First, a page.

082200: PROFILE REVIEW: UNDERSTANDING COMICS
The book that brough serious critical analysis of the medium to the masses.
Creator: Scott McCloud
224 Pages, Black and White
Published by Kitchen Sink Press/HarperPerennial 1994
by Alasdair Watson
a medium as complex as comics, there are very few books on the
technical elements of the artform. There are hundreds of books
of art theory, plenty of places to read about photography, books
about typography, design for any one of a number of mediums, and
bookshelves full of literary criticism and theory works. Comics,
however, apparently only rate 2 major textbooks, of which Will
Eisner's COMICS AND THE SEQUENTIAL ARTFORM is one... and
UNDERSTANDING COMICS is the other. This is perhaps the
more scholarly of the two, Eisner's being made up chiefly of a
series of short essays on different aspects of the medium drawn
from the back of various comics that he created, back-up strips,
as it were.
despite being the more scholarly, UNDERSTANDING COMICS
is probably easier going for the casual reader, written as it
is in the form of a comic. This is perhaps the capstone of the
80s deconstructionist movement in comics; a comic that doesn't
stop at deconstructing the archetypes and great classic works
of the medium, but takes the logical final step and pulls them
apart at the root level, that of the ink on the page.
this book, it becomes apparent just how much thought must go into
a good comic, the level of detail there is to consider. All those
things that the reader takes for granted in reading the finished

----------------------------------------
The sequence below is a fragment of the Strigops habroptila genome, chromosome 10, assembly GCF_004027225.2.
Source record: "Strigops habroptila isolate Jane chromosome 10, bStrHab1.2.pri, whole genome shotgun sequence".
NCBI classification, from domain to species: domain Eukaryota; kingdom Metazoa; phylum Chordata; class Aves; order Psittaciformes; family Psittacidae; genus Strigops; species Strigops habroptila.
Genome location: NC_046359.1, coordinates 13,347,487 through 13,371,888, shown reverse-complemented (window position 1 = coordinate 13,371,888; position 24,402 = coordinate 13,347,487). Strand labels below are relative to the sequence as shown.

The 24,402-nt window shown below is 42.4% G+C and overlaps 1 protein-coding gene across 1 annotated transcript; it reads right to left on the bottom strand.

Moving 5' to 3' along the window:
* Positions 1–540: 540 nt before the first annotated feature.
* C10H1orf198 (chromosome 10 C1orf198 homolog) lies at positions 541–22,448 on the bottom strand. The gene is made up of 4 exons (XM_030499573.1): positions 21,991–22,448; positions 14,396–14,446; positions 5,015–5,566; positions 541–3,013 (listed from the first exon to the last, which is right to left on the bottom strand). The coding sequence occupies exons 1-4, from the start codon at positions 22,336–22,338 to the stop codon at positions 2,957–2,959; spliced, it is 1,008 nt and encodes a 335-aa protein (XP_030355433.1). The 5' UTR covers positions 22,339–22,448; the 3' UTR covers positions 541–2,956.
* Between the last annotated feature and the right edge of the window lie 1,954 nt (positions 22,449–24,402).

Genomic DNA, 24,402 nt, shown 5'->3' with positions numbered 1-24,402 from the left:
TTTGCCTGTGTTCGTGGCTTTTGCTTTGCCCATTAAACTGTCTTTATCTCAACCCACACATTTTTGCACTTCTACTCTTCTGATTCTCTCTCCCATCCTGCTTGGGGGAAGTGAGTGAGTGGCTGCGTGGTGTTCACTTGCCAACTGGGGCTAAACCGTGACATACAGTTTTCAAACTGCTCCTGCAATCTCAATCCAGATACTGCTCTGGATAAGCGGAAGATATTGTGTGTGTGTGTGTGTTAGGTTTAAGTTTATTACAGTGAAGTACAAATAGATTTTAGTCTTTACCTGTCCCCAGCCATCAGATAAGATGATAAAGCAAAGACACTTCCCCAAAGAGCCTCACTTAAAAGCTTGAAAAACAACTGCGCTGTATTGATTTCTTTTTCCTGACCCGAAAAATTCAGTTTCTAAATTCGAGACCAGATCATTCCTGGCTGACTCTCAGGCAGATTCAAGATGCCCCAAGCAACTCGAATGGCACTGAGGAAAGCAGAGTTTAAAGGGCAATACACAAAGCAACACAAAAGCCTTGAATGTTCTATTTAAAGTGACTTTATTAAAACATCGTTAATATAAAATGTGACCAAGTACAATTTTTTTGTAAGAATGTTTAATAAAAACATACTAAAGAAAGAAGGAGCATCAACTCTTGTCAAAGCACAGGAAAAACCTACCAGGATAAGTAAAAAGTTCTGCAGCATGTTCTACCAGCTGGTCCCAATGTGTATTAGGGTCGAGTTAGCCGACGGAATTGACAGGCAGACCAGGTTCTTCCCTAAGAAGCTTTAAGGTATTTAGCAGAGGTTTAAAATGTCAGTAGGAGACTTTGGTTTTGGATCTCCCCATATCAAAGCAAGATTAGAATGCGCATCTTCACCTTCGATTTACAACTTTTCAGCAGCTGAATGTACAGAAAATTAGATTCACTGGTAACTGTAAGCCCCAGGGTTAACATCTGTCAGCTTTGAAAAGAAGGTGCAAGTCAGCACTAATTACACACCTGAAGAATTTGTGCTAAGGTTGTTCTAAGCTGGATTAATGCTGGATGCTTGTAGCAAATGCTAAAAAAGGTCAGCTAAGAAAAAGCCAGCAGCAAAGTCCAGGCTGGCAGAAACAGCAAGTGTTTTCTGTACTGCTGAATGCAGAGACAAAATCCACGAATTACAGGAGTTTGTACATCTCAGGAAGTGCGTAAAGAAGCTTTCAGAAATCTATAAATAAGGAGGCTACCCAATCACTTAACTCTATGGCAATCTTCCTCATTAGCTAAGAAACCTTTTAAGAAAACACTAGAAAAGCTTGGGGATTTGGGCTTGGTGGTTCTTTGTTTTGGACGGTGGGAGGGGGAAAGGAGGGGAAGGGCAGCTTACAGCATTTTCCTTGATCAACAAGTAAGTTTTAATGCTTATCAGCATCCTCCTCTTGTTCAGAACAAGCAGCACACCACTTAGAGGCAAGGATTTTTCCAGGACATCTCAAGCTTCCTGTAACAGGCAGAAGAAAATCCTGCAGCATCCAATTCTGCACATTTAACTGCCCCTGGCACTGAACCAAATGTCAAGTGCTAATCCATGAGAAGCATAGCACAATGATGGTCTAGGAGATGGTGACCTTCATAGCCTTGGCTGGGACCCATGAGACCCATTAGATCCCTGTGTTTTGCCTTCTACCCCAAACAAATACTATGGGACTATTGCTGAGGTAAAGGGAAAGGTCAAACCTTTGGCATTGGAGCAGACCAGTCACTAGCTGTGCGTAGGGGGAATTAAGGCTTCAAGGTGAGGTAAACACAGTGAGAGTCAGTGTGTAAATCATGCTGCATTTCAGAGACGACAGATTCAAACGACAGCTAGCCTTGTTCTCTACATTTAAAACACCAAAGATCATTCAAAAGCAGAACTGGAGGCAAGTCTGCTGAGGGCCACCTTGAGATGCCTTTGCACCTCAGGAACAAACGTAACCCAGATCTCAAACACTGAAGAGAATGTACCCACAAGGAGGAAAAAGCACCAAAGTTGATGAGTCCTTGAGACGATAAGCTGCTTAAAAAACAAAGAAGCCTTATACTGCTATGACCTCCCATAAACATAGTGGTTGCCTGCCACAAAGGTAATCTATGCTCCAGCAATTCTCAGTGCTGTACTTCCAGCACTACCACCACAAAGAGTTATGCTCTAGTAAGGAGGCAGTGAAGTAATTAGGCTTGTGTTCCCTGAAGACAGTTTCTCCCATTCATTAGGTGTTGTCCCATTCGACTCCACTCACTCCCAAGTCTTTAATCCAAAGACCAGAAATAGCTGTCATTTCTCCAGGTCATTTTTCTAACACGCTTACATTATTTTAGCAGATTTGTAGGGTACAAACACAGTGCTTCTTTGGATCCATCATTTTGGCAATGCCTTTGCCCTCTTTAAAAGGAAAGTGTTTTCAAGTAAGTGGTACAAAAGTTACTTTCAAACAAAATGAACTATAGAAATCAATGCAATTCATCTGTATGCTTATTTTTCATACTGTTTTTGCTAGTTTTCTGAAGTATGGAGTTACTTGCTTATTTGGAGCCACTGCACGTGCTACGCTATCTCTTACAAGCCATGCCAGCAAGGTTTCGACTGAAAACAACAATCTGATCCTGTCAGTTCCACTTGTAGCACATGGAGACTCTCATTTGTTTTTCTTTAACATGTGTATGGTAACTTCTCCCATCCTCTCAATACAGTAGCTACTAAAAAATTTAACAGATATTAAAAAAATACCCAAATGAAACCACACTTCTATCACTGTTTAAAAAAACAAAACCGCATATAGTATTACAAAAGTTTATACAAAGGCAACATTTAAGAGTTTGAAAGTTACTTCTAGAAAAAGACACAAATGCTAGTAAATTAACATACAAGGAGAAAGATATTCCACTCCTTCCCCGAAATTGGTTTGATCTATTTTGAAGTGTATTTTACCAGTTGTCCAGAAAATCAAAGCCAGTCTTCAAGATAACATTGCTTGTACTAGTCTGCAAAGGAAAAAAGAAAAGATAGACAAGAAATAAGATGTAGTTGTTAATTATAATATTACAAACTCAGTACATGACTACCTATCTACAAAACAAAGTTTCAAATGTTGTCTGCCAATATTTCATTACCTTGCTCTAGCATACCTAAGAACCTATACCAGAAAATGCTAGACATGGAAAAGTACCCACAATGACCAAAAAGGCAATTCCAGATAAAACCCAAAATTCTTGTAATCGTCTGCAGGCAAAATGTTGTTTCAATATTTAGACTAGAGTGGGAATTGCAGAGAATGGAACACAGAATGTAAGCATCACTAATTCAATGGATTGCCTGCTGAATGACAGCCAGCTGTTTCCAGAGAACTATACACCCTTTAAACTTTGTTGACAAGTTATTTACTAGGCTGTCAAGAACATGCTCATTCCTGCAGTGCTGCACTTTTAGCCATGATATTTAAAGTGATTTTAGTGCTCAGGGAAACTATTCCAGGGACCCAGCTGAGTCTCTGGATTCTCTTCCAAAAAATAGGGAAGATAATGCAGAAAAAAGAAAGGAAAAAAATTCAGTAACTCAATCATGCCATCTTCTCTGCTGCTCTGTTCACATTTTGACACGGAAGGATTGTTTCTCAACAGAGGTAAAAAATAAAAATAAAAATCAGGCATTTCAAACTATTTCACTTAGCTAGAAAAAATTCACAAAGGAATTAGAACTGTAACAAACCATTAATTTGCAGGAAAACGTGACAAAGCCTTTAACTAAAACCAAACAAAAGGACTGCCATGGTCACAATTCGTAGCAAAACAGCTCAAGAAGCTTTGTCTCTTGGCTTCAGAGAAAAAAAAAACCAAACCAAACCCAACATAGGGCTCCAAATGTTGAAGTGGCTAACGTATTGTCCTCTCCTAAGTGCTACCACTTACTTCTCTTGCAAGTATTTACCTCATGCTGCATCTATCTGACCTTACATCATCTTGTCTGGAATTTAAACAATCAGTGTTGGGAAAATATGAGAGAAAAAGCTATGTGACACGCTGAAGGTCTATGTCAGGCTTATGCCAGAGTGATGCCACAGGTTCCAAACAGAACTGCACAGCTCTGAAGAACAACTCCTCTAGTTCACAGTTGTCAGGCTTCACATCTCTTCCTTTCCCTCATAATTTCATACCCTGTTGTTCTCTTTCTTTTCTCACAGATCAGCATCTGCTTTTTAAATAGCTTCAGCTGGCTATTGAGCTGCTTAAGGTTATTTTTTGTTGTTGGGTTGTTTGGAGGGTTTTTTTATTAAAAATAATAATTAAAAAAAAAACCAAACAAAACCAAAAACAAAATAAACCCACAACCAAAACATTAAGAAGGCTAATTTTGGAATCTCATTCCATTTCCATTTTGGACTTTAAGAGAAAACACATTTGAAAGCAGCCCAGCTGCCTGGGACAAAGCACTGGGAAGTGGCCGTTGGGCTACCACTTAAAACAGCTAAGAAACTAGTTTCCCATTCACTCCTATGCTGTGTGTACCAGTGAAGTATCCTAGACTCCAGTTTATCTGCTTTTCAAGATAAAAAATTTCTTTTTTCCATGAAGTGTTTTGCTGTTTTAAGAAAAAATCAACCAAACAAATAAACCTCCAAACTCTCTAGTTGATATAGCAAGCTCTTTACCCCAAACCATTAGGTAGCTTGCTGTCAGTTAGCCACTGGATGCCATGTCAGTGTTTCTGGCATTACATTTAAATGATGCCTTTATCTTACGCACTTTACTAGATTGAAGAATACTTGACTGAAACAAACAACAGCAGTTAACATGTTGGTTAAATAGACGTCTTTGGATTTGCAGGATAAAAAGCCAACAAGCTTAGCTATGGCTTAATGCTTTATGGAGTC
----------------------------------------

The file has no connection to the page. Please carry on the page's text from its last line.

product - from the little devices like spacing between panels
(guttering), to the bigger and more obvious elements such as page
layout and typography - have to be considered by someone, be it
the artist or writer, at some stage of the process. Or at least
they will if the comic is one of the really good ones. One of
the things that this book will make the reader see is how subtle
a medium comics can be; sometimes it is the little, unnoticed
things like the guttering's width that can really change the way
we react to a work. It is the details that make the comic.
has clearly done his research for this book; he moves easily between
discussion of the carvings of ancient Mexican civilizations to
the Bayeux tapestry to the work of turn-of-the-century political
cartoonists. From there he moves on to more modern works that
we would more readily identify as comics. McCloud presents us
with a thorough spread of examples from a very wide variety of
different creators and styles in order to illustrate his points.
All of this presents us with a comprehensive overview of the medium,
are a couple of blind spots in the work, which is very much focused
on the pictures of the comics - the art of lettering is passed
over in just one panel, and very little discussion space is given
to the way in which people read the text within the comics, the
rhythm and layout of the words.
book will not teach you how to write comics. But it should
be required reading for anyone who aspires to write comics,
especially those who aren't artists themselves. It will teach
the vocabulary of comics, bestow a knowledge of the tricks and
devices of the medium, and make it clear that there's more to
storytelling in comics than the tools of the American Superhero
idiom. This book, in conjunction with Eisner's COMICS AND THE
SEQUENTIAL ARTFORM (which contains more discussion of some
of the elements McCloud glosses over or neglects) will provide
and excellent foundation for anyone interested in becoming a comics
when reading this book, it is important to remember that this
is not the be-all and end-all of comics. The book, as McCloud
himself says, is intended to "stimulate debate, not settle it."
Just because he's done a lot of research does not mean he's right.
The reader is encouraged to think for themselves.
all that said, this book is not for those with no interest in
the craft of writing comics. They will probably find it a little
dry, despite McCloud's highly engaging style.
Recommended (with reservations: not for those with no interest
in the technical elements of the medium)
Alasdair Watson is a founding member of PopImage, and is currently preparing for the launch of NINTHART.COM. This Review originally appeared in the February 2000 issue of PopImage.
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